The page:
Joe Girardi questions strike zone

Updated: October 4, 2011, 2:40 AM ET
By Andrew Marchand |

DETROIT -- New York Yankees manager Joe Girardi didn't think CC Sabathia's wild outing in Game 3 of the ALDS on Monday had as much to do with Sabathia as it did home plate umpire Gerry Davis' balls and strikes calls.

"I actually thought (Sabathia) made good pitches and I thought the zone was small," Girardi said after the Tigers sent the Yankees to the brink of elimination with a 5-4 victory to take a 2-1 lead in the best-of-five series. "No disrespect to anyone, but that's what I thought. That's what I saw."

Sabathia only lasted 5 1/3 innings, allowing four runs on seven hits and six walks (one intentional). He needed double plays in each of the first three innings to avoid having the game blown open. In all, Sabathia threw 106 pitches and only 62 were strikes.

Davis would not comment afterward.

"They don't really want us commenting," Davis, referring to top MLB officials, told's Ian O'Connor.

Girardi wouldn't compare Davis' strike zone for Sabathia to Justin Verlander's, saying he only doesn't "necessarily look at Verlander's pitches."

At times, Yankees catcher Russell Martin felt that Sabathia wasn't getting the down and away pitch, which he called Sabathia's "spot"

"I know (Davis) called a strike on my first (at-bat), and it was a little bit away on me," Martin said. "I was wondering where that pitch was all night."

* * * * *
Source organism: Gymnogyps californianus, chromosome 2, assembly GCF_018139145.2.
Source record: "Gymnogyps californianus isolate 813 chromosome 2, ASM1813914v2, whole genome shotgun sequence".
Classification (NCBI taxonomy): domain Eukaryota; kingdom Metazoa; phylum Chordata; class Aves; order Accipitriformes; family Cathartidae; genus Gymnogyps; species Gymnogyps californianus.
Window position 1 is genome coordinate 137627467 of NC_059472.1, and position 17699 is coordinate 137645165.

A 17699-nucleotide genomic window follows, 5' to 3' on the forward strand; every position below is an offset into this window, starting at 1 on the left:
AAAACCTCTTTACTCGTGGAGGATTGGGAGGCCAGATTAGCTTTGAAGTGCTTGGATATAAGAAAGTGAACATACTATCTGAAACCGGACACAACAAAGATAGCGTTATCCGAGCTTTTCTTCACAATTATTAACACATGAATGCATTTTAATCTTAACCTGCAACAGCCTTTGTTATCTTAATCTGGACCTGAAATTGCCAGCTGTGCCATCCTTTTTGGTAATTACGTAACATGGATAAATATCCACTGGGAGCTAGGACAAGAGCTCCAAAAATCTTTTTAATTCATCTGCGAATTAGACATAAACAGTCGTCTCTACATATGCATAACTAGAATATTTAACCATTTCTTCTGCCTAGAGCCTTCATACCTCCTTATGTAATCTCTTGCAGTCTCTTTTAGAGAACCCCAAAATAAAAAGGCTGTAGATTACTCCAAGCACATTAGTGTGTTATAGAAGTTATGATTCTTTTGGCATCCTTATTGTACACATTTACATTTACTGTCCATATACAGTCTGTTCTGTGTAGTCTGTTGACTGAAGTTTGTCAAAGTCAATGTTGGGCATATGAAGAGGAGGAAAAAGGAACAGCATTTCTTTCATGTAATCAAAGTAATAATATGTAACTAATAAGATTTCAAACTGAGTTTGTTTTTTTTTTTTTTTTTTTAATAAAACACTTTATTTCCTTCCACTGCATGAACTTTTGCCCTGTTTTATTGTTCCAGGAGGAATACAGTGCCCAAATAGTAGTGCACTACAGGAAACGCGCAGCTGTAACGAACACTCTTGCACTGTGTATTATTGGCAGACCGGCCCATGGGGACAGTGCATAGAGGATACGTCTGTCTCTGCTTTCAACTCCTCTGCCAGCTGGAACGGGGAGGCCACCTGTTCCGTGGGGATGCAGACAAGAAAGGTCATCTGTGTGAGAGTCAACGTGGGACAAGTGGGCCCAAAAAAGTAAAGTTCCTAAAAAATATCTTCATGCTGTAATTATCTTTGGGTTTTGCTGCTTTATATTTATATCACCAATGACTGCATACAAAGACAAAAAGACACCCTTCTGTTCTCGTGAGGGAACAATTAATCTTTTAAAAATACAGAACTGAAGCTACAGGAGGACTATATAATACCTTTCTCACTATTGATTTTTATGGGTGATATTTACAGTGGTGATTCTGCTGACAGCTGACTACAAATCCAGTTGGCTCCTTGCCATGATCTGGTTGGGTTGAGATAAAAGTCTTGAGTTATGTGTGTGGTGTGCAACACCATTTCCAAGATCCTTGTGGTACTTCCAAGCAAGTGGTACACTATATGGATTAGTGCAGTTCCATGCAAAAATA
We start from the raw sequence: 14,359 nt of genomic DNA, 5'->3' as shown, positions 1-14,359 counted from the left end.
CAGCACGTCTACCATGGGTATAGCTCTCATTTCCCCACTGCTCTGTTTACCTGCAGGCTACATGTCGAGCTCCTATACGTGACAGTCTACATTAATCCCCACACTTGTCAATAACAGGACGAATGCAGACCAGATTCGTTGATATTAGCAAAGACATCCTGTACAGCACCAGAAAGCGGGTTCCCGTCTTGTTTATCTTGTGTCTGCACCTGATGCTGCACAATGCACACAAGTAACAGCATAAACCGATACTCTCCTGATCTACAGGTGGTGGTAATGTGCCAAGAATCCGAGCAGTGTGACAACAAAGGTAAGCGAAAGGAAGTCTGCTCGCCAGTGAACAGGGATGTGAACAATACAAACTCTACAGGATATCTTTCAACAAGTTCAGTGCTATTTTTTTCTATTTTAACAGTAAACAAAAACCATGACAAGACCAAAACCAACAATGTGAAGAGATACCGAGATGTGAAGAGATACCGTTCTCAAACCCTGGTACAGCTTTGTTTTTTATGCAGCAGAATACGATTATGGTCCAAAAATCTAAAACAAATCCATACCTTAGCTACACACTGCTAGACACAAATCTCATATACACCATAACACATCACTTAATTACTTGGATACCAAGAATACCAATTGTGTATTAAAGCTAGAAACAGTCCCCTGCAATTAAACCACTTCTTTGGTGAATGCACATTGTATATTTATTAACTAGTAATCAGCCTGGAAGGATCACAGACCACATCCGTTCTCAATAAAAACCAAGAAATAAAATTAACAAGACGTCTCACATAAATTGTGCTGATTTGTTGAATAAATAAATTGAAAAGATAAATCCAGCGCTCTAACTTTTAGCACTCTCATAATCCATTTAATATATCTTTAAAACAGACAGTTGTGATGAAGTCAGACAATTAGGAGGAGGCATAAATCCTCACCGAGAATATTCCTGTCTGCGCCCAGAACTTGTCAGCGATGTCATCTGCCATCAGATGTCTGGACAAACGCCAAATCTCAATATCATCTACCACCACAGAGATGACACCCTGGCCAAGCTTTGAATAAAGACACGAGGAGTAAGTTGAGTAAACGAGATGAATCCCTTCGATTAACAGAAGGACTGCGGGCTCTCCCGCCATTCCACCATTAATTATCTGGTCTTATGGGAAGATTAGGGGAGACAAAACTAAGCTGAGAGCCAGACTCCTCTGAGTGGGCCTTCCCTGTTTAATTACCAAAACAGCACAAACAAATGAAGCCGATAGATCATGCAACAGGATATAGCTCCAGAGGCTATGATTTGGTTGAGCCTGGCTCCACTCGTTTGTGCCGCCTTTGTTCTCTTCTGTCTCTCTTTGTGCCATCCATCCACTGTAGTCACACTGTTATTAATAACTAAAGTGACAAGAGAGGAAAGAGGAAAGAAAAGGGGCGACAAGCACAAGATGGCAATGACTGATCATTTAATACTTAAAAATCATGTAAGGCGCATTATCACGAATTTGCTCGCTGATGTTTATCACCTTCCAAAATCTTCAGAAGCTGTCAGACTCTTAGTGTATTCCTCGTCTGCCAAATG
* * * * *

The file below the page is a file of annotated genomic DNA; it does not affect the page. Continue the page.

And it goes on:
With Sabathia not getting that pitch, Martin later added, "It changes the game a little bit."

Ultimately, Martin didn't think that is why the Yankees' lost the game. Sabathia wouldn't point the finger at Davis, like Girardi did.

"That's baseball," Sabathia said. "That's part of the game. I'm not going to sit here and say this is the umpire's fault. I just didn't make pitches when I needed to."

Girardi first questioned Davis' zone during the game.

"He's thrown a lot of pitches, and I think he's made some good pitches -- some borderline pitches that he hasn't gotten tonight," Girardi said during the middle of fourth inning of TBS' broadcast. "But he's thrown the ball well and to get out of that jam (in the third inning), bases loaded, no outs and to only give up one run ... that's pretty good pitching."

Coming into the game, Sabathia had excelled with Davis behind the plate. Previously, Sabathia was 6-0 with a 2.19 ERA with Davis as his home plate ump.

Andrew Marchand covers the Yankees for Information from's Ian O'Connor was used in this story.

Andrew Marchand is a senior writer for ESPNNewYork. He also regularly contributes to SportsCenter, Baseball Tonight, ESPNews, ESPN New York 98.7 FM and ESPN Radio. He joined ESPN in 2007 after nine years at the New York Post. Follow Andrew on Twitter »


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